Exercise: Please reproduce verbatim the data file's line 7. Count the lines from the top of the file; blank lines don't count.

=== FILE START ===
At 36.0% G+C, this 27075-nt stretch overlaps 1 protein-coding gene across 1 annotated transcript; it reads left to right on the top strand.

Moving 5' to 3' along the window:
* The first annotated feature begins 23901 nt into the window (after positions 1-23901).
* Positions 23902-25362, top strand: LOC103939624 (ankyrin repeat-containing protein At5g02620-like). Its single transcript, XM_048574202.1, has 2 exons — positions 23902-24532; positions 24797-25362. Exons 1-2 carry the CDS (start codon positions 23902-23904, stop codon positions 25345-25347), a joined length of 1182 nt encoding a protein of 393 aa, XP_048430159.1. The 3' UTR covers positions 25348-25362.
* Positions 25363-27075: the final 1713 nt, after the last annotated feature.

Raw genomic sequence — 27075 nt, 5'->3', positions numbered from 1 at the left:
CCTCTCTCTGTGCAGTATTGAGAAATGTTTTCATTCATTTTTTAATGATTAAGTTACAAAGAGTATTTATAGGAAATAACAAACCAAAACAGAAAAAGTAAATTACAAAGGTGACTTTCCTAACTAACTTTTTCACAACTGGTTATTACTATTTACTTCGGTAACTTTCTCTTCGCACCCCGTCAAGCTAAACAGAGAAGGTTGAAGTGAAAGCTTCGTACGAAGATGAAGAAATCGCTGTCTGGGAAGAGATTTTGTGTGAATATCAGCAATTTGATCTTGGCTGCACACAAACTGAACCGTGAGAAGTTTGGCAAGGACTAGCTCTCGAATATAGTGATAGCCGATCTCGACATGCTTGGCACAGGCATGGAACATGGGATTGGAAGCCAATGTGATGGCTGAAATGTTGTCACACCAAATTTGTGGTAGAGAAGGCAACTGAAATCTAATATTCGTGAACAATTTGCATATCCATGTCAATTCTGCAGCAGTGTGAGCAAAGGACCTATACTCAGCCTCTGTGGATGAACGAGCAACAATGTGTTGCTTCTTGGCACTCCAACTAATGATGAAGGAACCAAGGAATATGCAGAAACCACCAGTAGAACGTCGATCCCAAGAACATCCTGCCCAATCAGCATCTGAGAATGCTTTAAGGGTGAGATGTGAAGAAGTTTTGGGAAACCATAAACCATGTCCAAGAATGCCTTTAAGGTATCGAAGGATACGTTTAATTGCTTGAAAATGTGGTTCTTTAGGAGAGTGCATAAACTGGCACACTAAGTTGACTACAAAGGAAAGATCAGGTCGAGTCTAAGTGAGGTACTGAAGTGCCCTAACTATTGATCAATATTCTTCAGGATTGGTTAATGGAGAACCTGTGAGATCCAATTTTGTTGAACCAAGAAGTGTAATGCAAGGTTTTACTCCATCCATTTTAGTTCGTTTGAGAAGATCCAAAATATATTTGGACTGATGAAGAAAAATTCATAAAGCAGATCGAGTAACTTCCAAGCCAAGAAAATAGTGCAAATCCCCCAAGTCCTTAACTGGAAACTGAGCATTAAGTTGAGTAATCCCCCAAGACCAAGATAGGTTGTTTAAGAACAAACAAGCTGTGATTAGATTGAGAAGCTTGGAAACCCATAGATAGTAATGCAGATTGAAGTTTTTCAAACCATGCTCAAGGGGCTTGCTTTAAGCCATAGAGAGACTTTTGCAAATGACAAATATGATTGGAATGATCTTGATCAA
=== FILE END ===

CCTCTCTCTGTGCAGTATTGAGAAATGTTTTCATTCATTTTTTAATGATTAAGTTACAAAGAGTATTTATAGGAAATAACAAACCAAAACAGAAAAAGTAAATTACAAAGGTGACTTTCCTAACTAACTTTTTCACAACTGGTTATTACTATTTACTTCGGTAACTTTCTCTTCGCACCCCGTCAAGCTAAACAGAGAAGGTTGAAGTGAAAGCTTCGTACGAAGATGAAGAAATCGCTGTCTGGGAAGAGATTTTGTGTGAATATCAGCAATTTGATCTTGGCTGCACACAAACTGAACCGTGAGAAGTTTGGCAAGGACTAGCTCTCGAATATAGTGATAGCCGATCTCGACATGCTTGGCACAGGCATGGAACATGGGATTGGAAGCCAATGTGATGGCTGAAATGTTGTCACACCAAATTTGTGGTAGAGAAGGCAACTGAAATCTAATATTCGTGAACAATTTGCATATCCATGTCAATTCTGCAGCAGTGTGAGCAAAGGACCTATACTCAGCCTCTGTGGATGAACGAGCAACAATGTGTTGCTTCTTGGCACTCCAACTAATGATGAAGGAACCAAGGAATATGCAGAAACCACCAGTAGAACGTCGATCCCAAGAACATCCTGCCCAATCAGCATCTGAGAATGCTTTAAGGGTGAGATGTGAAGAAGTTTTGGGAAACCATAAACCATGTCCAAGAATGCCTTTAAGGTATCGAAGGATACGTTTAATTGCTTGAAAATGTGGTTCTTTAGGAGAGTGCATAAACTGGCACACTAAGTTGACTACAAAGGAAAGATCAGGTCGAGTCTAAGTGAGGTACTGAAGTGCCCTAACTATTGATCAATATTCTTCAGGATTGGTTAATGGAGAACCTGTGAGATCCAATTTTGTTGAACCAAGAAGTGTAATGCAAGGTTTTACTCCATCCATTTTAGTTCGTTTGAGAAGATCCAAAATATATTTGGACTGATGAAGAAAAATTCATAAAGCAGATCGAGTAACTTCCAAGCCAAGAAAATAGTGCAAATCCCCCAAGTCCTTAACTGGAAACTGAGCATTAAGTTGAGTAATCCCCCAAGACCAAGATAGGTTGTTTAAGAACAAACAAGCTGTGATTAGATTGAGAAGCTTGGAAACCCATAGATAGTAATGCAGATTGAAGTTTTTCAAACCATGCTCAAGGGGCTTGCTTTAAGCCATAGAGAGACTTTTGCAAATGACAAATATGATTGGAATGATCTTGATCAA